Jason Kidd had a seat in the coaching box and a jersey in the rafters.
The former Cal star wanted more. And now his celebrated return to the Brooklyn Nets has turned into yet another ugly exit.
Kidd is set to become Milwaukee’s coach after the Bucks and Brooklyn agreed to a deal Monday, a person with knowledge of the details said.
The Bucks then paved the way for Kidd’s arrival by firing coach Larry Drew later in the day.
The Nets will receive a second-round draft pick in 2015 that was formerly their own, and another in 2019 belonging to either Milwaukee or Sacramento.
The person spoke to The Associated Press on condition of anonymity because the deal has not been announced.
Kidd went 44-38 in his only season as Nets coach, but then sought control of the basketball operations department and was denied. The Nets gave him permission to talk to other teams about a job.
It was a stunningly quick ending to Kidd’s reunion with the franchise he twice led to the NBA Finals as a player. The Nets hired him last June as coach just weeks after he retired as a player and retired his No. 5 before a preseason game in October. Also, he bought a small portion of the team.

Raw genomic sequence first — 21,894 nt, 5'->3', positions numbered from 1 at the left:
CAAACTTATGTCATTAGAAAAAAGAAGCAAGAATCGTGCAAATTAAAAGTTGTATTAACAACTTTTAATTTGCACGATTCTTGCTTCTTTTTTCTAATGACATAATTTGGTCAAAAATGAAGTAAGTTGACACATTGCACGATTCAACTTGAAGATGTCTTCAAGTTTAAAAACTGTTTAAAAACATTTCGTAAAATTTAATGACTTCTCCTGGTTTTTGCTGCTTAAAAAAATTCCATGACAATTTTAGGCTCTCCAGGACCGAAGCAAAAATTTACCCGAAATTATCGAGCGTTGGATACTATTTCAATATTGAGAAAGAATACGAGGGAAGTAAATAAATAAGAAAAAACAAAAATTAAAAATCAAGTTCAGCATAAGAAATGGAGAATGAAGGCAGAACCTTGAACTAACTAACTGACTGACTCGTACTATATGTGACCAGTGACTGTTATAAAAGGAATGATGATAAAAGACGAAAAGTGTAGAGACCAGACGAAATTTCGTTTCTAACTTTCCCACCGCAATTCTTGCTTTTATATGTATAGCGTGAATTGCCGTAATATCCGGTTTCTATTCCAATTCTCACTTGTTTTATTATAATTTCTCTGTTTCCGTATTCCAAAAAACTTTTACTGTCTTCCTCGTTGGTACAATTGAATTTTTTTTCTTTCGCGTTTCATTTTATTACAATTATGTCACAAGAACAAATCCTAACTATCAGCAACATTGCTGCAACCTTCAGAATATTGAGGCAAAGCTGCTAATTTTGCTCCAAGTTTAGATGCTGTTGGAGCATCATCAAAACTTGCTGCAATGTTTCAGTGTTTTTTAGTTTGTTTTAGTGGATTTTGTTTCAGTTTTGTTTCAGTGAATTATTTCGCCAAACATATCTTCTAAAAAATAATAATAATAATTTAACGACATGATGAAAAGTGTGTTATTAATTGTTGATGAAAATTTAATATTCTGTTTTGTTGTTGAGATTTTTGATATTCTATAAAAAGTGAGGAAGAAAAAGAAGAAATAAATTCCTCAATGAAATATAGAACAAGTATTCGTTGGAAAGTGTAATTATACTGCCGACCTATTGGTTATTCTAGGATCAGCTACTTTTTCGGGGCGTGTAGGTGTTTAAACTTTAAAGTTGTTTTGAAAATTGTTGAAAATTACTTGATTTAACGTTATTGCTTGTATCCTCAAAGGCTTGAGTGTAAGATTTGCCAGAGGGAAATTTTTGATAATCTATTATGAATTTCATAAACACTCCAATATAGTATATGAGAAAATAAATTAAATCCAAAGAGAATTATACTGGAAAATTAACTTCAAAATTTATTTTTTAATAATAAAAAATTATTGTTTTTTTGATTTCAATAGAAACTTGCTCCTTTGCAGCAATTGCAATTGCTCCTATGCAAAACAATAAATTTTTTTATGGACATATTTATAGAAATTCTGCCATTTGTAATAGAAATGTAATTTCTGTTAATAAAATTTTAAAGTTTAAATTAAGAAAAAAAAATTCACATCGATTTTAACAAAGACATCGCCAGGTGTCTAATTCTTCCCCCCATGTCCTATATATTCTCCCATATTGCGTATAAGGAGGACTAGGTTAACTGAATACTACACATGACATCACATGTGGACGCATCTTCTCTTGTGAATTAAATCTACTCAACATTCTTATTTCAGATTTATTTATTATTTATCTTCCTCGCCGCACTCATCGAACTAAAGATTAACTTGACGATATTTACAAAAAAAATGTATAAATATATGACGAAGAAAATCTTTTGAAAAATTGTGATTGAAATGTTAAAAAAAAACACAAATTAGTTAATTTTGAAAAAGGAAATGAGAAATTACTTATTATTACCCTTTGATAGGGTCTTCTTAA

There was no reason to believe he wouldn’t be back Thursday when he appeared at a press conference where the Nets announced plans for their new practice facility.
– Technicalities key in Sterling case: The $2 billion sale of the Los Angeles Clippers will hinge on the technicalities of family trust law and whether Donald Sterling’s estranged wife had the right to unilaterally negotiate a deal with former Microsoft CEO Steve Ballmer.
The July 7 trial will look at the trust’s terms alone and not focus on whether the 80-year-old Sterling is mentally incapacitated, Los Angeles Superior Court Judge Michael Levanas said.
– Magic cut ties with Nelson: The Orlando Magic waived Jameer Nelson, parting ways with their longest-tenured player in a move to save valuable salary cap space and turn a page toward the future. Nelson’s departure comes just weeks before the team would have owed him $8 million for the final year of a three-year contract.
But by waiving him by July 16, Orlando owes the veteran point guard only $2 million in guaranteed money.